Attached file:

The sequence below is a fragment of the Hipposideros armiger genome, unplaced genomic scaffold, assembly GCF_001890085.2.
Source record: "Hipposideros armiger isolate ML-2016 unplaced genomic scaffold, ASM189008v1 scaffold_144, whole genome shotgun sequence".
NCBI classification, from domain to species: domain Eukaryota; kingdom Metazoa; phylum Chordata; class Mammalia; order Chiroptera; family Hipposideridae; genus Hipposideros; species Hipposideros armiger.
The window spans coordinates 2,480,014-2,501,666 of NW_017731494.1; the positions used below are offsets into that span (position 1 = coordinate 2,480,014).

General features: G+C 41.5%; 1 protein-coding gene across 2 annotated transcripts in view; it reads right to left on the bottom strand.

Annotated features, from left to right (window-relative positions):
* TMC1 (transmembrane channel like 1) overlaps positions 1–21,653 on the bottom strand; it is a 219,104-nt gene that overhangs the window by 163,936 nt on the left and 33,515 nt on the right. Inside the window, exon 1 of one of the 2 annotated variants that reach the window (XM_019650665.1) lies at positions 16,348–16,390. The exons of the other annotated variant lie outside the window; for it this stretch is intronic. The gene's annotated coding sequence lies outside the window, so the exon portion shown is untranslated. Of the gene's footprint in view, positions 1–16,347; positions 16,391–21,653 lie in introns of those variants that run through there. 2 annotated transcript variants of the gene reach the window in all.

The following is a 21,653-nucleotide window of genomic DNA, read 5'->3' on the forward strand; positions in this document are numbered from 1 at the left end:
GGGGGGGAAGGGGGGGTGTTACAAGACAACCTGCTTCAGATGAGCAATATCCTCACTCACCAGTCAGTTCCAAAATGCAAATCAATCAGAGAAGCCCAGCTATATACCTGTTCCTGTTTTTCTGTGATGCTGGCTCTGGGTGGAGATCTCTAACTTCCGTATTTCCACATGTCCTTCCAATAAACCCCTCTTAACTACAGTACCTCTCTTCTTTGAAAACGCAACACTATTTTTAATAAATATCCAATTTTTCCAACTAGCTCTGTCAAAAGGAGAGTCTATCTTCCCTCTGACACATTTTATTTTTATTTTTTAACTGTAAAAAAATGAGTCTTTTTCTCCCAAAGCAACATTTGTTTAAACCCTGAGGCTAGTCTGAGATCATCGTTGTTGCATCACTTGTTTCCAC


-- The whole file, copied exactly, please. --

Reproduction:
The sequence below is a fragment of the Hipposideros armiger genome, unplaced genomic scaffold, assembly GCF_001890085.2.
Source record: "Hipposideros armiger isolate ML-2016 unplaced genomic scaffold, ASM189008v1 scaffold_144, whole genome shotgun sequence".
NCBI classification, from domain to species: domain Eukaryota; kingdom Metazoa; phylum Chordata; class Mammalia; order Chiroptera; family Hipposideridae; genus Hipposideros; species Hipposideros armiger.
The window spans coordinates 2,480,014-2,501,666 of NW_017731494.1; the positions used below are offsets into that span (position 1 = coordinate 2,480,014).

General features: G+C 41.5%; 1 protein-coding gene across 2 annotated transcripts in view; it reads right to left on the bottom strand.

Annotated features, from left to right (window-relative positions):
* TMC1 (transmembrane channel like 1) overlaps positions 1–21,653 on the bottom strand; it is a 219,104-nt gene that overhangs the window by 163,936 nt on the left and 33,515 nt on the right. Inside the window, exon 1 of one of the 2 annotated variants that reach the window (XM_019650665.1) lies at positions 16,348–16,390. The exons of the other annotated variant lie outside the window; for it this stretch is intronic. The gene's annotated coding sequence lies outside the window, so the exon portion shown is untranslated. Of the gene's footprint in view, positions 1–16,347; positions 16,391–21,653 lie in introns of those variants that run through there. 2 annotated transcript variants of the gene reach the window in all.

The following is a 21,653-nucleotide window of genomic DNA, read 5'->3' on the forward strand; positions in this document are numbered from 1 at the left end:
GGGGGGGAAGGGGGGGTGTTACAAGACAACCTGCTTCAGATGAGCAATATCCTCACTCACCAGTCAGTTCCAAAATGCAAATCAATCAGAGAAGCCCAGCTATATACCTGTTCCTGTTTTTCTGTGATGCTGGCTCTGGGTGGAGATCTCTAACTTCCGTATTTCCACATGTCCTTCCAATAAACCCCTCTTAACTACAGTACCTCTCTTCTTTGAAAACGCAACACTATTTTTAATAAATATCCAATTTTTCCAACTAGCTCTGTCAAAAGGAGAGTCTATCTTCCCTCTGACACATTTTATTTTTATTTTTTAACTGTAAAAAAATGAGTCTTTTTCTCCCAAAGCAACATTTGTTTAAACCCTGAGGCTAGTCTGAGATCATCGTTGTTGCATCACTTGTTTCCAC